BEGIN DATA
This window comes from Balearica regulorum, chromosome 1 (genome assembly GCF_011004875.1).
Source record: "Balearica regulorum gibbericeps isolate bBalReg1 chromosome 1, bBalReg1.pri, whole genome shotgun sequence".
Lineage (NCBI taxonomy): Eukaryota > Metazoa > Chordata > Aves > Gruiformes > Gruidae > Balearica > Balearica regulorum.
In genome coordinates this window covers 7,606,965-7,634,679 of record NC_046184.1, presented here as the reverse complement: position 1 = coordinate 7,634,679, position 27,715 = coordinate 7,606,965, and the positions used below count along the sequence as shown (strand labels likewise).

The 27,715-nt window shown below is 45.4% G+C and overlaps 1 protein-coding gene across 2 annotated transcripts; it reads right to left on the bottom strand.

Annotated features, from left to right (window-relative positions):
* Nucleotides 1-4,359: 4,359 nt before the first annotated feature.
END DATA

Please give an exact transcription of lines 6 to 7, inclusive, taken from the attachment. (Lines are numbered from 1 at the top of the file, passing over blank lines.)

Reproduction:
Annotated features, from left to right (window-relative positions):
* Nucleotides 1-4,359: 4,359 nt before the first annotated feature.